|We began by taking measurements and deciding how large the boxes needed to be to securely hold the pipes and allow for AMPLE padding and protection.|
|Here are a few of the tools needed to figure out all the math and cutting..|
|The basic box is taking shape. I added thick styrofoam ends to help protect the previously damaged tips.|
|The sidepipe is in place - now to add copious amounts of padding.|
|Let the padding begin. This is the first of many layers to come.|
|Bubble wrap is your friend.|
|Finally the fit is getting snug in there.|
|I also lined the box with several layers of additional cardboard, providing at least 3 layers of protection on all sides. This included the inside the styrofoam ends as well.|
|With the initial shape taped shut, I add more cardboard to the outside of the Styrofoam.|
|These will become the end caps of the box, covering each end in another protective layer.|
|There you have it - the two main side pipe boxes ready to measure and weigh.|
|We also had to package up the two flex joints for recoating, requiring another box to be created.|
|Once the flex joints were boxed, we taped it shut so it can be placed inside another box.|
|This is the larger box that the flex joint box will travel in on its way to/from Oklahoma.|
|The ''box in a box'' trick hopefully will allow the flex joints to arrive unscathed. I put several layers of bubble wrap at this end before closing the box for good.|
|There they are, ready to ship. Where is that UPS guy?|
If I had a wood shop, I probably would have built them out of wood for additional protection. However, they would have weighed more as well. I am sure the increase in security would have been well worth the extra shipping cost involved in using wood.
As you can see, this was not a quick 30 minute operation. Start to finish, it took about 4 hours. Now, multiply that by our labor rate of $75/hour and you can see that these are very expensive boxes. Not only could I not bill the customer for this (it wasn't his fault), I also lost $300 of potential income to the shop. I am not sure folks (customers and employees alike) realize what we as shop owners all too frequently have to 'donate' to the projects we so love to create.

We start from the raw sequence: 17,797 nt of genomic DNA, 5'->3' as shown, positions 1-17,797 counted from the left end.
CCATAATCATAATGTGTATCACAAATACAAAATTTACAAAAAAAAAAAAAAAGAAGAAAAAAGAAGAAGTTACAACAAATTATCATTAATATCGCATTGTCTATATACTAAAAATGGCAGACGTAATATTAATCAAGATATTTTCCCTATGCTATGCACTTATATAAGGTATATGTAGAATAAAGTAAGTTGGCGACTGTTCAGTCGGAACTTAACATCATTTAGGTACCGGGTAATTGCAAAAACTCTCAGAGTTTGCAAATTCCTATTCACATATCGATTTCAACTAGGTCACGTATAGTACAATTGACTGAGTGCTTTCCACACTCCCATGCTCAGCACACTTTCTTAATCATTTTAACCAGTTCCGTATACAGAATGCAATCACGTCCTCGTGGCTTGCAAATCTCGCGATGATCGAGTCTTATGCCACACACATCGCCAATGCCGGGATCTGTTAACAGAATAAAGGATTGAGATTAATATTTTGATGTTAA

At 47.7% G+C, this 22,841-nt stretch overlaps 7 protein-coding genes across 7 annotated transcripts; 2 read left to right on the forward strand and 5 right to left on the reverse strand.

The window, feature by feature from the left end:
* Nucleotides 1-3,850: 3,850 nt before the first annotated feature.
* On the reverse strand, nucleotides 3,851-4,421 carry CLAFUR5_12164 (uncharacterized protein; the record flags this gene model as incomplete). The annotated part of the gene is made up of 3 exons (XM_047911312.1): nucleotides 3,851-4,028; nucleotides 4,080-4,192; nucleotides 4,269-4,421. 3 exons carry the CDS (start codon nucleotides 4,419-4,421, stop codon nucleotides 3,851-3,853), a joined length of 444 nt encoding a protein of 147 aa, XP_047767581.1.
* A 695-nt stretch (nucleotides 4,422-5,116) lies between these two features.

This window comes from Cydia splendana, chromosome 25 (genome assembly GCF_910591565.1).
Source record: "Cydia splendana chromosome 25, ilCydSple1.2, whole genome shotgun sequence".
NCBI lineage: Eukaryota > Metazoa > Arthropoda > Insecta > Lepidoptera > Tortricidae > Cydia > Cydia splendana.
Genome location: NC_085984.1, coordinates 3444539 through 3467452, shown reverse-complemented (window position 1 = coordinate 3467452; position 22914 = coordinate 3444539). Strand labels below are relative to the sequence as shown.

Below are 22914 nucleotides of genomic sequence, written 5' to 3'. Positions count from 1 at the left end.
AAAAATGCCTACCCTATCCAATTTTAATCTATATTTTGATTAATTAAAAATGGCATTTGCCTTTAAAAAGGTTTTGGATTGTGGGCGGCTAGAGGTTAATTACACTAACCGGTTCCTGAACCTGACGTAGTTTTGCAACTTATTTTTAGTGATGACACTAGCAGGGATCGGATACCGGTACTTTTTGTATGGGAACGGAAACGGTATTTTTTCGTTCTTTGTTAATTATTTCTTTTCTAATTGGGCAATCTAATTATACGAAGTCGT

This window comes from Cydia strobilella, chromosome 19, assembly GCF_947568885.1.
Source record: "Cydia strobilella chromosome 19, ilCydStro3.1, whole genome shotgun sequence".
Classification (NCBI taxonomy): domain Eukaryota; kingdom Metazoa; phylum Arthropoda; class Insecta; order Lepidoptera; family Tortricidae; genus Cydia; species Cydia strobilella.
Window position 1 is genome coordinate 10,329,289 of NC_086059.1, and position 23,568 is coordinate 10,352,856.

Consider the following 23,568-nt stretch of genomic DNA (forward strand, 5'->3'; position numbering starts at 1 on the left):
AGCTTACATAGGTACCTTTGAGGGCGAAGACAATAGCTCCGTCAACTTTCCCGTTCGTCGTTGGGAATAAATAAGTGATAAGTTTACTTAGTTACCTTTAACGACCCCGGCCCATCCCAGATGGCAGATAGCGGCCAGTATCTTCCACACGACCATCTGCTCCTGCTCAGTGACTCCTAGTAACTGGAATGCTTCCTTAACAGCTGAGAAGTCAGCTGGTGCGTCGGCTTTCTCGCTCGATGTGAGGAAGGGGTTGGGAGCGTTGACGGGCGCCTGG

Over the course of a typical build (1-2 years), this can happen multiple times. Not to mention the time that is spent online researching parts, making phone calls, meeting with the customer(s), dealing with surprises and fixing the problems that all of these custom builds tend to bring to the table over the span of their tenure at a builder's shop.
I hope you don't take this as complaining or whining. It was intended solely to give a glimpse in to "how our sausage is made". In the end, it is all worth it. It is the "cost of doin' bidness, Baby ". If it was easy, anyone could do it. We love what we do, otherwise we would not be doing it. Despite what you may think, we are NOT getting rich doing this. We make a nice living and get to feed our souls at the same time. I think the people that can say that in life are few and far between. For that, I count myself blessed.
Enough for now. UPS - don't screw this one up!
Until next time,